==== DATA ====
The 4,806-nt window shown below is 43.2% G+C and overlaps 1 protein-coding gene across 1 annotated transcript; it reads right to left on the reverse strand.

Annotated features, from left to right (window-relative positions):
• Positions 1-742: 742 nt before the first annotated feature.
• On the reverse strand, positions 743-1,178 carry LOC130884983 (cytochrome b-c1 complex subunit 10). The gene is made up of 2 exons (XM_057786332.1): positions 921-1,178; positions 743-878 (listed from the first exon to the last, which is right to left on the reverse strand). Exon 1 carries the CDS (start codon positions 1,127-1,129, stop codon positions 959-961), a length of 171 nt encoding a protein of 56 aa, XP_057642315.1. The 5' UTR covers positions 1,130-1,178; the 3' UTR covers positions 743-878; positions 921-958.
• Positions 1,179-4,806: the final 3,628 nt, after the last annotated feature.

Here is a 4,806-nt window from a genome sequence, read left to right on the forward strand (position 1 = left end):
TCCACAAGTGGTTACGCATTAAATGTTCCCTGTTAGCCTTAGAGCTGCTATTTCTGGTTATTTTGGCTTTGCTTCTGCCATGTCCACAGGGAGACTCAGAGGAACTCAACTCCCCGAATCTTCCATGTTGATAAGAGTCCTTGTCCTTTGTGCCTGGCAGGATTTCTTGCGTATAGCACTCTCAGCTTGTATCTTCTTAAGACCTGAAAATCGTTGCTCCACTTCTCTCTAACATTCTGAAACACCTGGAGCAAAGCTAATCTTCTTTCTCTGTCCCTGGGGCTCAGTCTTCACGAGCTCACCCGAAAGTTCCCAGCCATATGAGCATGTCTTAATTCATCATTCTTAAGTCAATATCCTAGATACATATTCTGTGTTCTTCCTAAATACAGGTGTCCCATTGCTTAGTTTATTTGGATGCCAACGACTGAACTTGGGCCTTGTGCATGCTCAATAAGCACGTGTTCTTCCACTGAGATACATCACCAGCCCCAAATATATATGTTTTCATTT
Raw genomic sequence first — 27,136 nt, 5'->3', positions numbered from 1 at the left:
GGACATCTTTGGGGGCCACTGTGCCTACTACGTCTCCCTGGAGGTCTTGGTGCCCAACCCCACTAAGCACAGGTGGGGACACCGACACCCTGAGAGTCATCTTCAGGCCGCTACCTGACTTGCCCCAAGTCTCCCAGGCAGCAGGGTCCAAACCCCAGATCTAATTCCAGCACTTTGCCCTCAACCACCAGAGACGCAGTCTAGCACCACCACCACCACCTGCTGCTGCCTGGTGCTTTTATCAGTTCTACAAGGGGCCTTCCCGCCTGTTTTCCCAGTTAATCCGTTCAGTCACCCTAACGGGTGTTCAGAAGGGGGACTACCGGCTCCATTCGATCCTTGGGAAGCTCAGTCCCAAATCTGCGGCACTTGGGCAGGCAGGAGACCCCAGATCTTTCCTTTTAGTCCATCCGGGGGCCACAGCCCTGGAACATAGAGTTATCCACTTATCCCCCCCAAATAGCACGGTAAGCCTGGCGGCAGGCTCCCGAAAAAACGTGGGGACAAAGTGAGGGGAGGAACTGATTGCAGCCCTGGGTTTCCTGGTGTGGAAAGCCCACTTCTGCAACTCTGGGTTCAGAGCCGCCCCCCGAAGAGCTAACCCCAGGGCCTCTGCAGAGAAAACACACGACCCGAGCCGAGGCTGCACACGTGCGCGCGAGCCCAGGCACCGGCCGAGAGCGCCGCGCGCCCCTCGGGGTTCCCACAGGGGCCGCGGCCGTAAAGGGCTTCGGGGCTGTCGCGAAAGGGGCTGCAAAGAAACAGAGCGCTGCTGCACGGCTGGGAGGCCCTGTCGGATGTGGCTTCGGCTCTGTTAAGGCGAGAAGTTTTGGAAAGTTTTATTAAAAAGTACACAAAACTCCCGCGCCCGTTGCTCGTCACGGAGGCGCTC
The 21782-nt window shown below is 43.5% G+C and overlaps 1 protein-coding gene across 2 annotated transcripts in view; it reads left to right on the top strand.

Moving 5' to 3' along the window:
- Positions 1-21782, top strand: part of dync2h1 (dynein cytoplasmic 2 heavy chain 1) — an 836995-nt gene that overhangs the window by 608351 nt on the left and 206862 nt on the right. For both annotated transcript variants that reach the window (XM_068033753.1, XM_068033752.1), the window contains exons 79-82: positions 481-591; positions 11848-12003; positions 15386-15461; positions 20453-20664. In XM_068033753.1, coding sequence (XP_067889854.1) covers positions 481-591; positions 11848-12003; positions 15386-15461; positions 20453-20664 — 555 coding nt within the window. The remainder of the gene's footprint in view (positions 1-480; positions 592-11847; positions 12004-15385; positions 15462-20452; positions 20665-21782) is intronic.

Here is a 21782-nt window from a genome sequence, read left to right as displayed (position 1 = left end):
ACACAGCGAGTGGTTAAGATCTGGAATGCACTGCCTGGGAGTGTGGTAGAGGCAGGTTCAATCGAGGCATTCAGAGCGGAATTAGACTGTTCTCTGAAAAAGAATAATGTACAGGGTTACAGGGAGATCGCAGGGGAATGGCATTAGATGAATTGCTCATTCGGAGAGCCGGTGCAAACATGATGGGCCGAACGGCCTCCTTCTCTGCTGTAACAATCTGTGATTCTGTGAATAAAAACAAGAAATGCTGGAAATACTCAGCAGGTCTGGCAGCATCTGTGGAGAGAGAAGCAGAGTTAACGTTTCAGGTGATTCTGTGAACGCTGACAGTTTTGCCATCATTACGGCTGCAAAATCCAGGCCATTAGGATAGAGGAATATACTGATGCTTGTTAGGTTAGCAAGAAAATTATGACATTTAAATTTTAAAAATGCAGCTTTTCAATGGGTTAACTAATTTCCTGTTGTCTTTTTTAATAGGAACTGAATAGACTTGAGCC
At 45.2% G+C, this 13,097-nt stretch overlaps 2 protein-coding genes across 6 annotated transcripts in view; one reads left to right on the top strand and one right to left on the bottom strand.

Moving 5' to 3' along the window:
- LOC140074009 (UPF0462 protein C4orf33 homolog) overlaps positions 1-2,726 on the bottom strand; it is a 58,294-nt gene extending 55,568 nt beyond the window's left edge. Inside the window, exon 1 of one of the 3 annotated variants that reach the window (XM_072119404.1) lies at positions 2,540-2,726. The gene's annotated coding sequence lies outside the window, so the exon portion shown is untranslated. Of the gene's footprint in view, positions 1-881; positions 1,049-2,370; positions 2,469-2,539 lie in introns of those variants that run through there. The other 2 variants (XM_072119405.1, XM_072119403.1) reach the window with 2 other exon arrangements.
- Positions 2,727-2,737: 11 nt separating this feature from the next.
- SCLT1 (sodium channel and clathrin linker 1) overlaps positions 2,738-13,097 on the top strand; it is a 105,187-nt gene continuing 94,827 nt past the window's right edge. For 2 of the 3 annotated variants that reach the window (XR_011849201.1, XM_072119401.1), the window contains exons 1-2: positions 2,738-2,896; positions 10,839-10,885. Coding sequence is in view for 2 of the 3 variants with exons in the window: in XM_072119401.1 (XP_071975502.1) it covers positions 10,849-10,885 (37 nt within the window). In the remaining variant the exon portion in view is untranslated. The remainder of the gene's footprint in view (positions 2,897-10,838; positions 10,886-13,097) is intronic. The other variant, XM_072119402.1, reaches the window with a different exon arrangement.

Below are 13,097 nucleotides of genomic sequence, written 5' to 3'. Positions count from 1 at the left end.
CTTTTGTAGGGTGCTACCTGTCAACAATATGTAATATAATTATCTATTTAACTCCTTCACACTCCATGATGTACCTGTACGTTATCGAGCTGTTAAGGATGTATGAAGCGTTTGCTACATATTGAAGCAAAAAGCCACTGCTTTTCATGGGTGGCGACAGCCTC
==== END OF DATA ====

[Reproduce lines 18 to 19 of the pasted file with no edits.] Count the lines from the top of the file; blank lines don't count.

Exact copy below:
- Positions 2,727-2,737: 11 nt separating this feature from the next.
- SCLT1 (sodium channel and clathrin linker 1) overlaps positions 2,738-13,097 on the top strand; it is a 105,187-nt gene continuing 94,827 nt past the window's right edge. For 2 of the 3 annotated variants that reach the window (XR_011849201.1, XM_072119401.1), the window contains exons 1-2: positions 2,738-2,896; positions 10,839-10,885. Coding sequence is in view for 2 of the 3 variants with exons in the window: in XM_072119401.1 (XP_071975502.1) it covers positions 10,849-10,885 (37 nt within the window). In the remaining variant the exon portion in view is untranslated. The remainder of the gene's footprint in view (positions 2,897-10,838; positions 10,886-13,097) is intronic. The other variant, XM_072119402.1, reaches the window with a different exon arrangement.